One of the biggest money savers that Sarah and I have ever incorporated into our lives is to make cooking at home normal. By “cooking at home,” I don’t just mean throwing a prepackaged meal in the oven, either. I mean pulling ingredients out of the pantry and fridge and putting together a meal, usually out of fresh ingredients and other basic items.
Of course, at the same time, we’re incredibly busy. Our monthly calendar often looks like an explosion of overlapping tasks and events. Our evenings can sometimes feel like a well oiled machine as everyone hops from one task to another, finding small windows in which to enjoy a family dinner together.
When you try to combine a desire to have a home-cooked family meal each night with a very busy schedule, what ends up happening is that Sarah and I fall back on some very familiar meals and recipes to keep up this pattern, things we can fix without skipping a beat. Homemade pasta. Grilled burritos. A really simple stir fry or curry. Grilled burgers and vegetables. A simple soup or casserole. Those kinds of things become the backbone of our diet because we can fix them so automatically.
Over time, however, it can become a little stale and boring. It can feel like we’re eating the same ten or so meals in an endless cycle, and that kind of meal boredom can often turn into a nudge in the direction of just eating out or getting takeout, which turns into an expensive proposition.
To head off that expense, we have a number of tools that we use to keep our meals fresh and simple. Here are ten things that we do to keep our home cooking varied and flavorful without breaking the bank and without spending a ton of money.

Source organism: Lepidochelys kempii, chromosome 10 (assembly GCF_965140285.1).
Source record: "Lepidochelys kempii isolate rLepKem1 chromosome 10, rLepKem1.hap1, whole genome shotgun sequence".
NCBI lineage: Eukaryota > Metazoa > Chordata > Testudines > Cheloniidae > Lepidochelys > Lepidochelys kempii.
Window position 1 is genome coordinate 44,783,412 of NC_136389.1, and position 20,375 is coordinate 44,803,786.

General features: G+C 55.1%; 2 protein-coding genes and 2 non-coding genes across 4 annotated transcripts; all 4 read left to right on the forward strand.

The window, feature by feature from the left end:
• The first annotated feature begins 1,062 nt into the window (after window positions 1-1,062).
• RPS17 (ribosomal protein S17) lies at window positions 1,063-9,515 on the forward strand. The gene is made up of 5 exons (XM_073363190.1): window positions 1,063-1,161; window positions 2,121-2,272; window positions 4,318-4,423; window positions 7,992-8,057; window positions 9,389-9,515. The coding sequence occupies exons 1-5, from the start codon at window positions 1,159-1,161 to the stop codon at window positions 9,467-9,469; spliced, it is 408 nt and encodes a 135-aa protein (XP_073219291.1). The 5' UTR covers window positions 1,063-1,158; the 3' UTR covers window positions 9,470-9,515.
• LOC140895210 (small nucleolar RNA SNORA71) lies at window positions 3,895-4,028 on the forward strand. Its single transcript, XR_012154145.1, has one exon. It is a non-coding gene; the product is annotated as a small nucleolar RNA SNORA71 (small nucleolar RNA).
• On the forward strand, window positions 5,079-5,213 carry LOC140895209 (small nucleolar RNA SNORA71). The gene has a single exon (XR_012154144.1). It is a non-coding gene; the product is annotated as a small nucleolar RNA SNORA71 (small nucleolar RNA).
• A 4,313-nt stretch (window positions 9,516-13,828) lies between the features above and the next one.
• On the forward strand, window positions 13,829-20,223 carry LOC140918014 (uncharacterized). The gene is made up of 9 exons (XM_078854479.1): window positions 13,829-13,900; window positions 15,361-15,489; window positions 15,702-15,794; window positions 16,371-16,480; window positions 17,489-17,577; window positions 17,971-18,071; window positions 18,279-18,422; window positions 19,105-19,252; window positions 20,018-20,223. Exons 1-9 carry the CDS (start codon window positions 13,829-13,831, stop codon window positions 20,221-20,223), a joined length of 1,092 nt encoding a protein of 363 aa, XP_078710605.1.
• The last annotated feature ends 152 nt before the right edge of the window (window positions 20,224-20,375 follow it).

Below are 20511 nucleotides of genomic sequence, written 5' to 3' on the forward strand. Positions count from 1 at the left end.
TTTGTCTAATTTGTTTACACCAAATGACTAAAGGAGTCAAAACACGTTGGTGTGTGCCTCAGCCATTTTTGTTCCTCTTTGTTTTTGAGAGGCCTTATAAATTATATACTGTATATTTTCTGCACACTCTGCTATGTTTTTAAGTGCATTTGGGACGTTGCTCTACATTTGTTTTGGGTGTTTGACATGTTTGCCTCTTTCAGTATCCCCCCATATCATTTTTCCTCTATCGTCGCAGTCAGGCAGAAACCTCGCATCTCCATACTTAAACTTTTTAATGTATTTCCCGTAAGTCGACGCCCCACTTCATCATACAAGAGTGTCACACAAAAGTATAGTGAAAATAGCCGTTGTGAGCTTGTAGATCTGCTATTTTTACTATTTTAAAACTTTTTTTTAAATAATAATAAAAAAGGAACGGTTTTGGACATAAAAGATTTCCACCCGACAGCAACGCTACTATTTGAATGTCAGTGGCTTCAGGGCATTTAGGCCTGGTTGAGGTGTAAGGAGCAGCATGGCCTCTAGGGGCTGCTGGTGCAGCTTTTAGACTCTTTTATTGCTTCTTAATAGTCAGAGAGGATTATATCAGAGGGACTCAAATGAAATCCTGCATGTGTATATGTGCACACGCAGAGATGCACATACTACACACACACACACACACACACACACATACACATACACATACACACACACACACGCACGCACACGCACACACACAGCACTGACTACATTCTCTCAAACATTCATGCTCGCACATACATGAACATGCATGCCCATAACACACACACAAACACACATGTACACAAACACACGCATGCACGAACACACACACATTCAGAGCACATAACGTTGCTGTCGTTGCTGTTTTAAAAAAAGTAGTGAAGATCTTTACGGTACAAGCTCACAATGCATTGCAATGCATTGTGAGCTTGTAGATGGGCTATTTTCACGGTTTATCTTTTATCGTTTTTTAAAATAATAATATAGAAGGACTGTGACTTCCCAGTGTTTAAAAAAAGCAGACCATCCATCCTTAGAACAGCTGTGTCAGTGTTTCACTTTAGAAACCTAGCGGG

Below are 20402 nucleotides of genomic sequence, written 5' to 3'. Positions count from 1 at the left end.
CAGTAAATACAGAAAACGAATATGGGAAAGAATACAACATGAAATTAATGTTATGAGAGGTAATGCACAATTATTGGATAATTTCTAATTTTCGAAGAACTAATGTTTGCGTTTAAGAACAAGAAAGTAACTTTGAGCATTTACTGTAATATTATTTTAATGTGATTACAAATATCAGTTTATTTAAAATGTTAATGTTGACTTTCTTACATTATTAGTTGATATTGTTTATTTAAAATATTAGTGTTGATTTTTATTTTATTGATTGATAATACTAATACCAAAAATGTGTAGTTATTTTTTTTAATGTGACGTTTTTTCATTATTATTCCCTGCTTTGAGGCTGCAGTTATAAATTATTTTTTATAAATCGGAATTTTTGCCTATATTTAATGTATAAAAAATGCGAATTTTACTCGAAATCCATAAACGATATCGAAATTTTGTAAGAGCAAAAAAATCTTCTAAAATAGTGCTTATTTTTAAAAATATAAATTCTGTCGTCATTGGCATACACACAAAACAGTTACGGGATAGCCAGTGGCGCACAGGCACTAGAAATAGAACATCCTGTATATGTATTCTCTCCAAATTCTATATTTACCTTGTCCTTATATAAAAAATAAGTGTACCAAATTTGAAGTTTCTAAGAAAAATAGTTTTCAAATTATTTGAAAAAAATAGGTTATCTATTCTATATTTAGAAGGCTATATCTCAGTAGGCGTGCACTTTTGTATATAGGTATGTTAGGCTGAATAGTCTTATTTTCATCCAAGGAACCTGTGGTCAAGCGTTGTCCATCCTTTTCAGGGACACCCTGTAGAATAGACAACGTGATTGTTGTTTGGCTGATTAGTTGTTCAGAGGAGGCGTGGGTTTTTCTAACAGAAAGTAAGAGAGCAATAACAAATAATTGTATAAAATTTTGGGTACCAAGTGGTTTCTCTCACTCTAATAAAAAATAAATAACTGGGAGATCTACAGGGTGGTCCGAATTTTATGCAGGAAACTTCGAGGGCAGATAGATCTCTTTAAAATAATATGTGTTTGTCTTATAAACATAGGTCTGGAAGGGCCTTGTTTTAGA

Visit an international/ethnic grocery store
We shop at the same discount grocer virtually every time we buy groceries. This is a good thing, on one level – we know that the prices are good and they have all of the staples we need for a lot of the meals we make. However, there’s not a lot of variety at that discount grocer – it sells a pretty basic selection of many foods and doesn’t offer much in the way of exotic.
Sarah and I solve this problem by shopping occasionally at an ethnic grocer that’s about twenty minutes from home. We’ll go there once a month or once every other month and buy a bunch of spices and other items that are substantially outside what we would normally cook. We’ll buy containers of spices, jars of sauces, and other unusual items under the assumption that we’ll find fast recipes for them. Often, we’re using our phones to look up what these things are and how to use them in a quickly prepared meal.
After we visit this shop, our normal pasta sauces take on different flavors that are distinct to other parts of the Mediterranean. Our curries taste quite different. Our simple burrito recipe takes on more of an El Salvadoran flavor due to the seasoning choices. We’ve wound up making things like atakilt wat in the slow cooker because we found a seasoning packet for it and then just made it in the slow cooker ourselves without that kit, discovering something we would have never otherwise tried. A trip to an ethnic grocer ended up with us making shawarma sandwiches with pita bread, lettuce, tomato, and seasoned batches of chicken and mushrooms.
We often leave with bags of spices and other things, along with a bunch of new ideas drawn through our filter of “must be quick.” Many of these are just variations on things we’ve made before, but we almost always leave with some idea for something completely new from a cuisine we’re unfamiliar with.
Just go to an international/ethnic grocery store and wander through the aisles. Look at the items for sale there. If you don’t have any idea what they are, look them up and give them a try. You might be surprised to find something completely new to you or a new variation on something you love.
Make some stock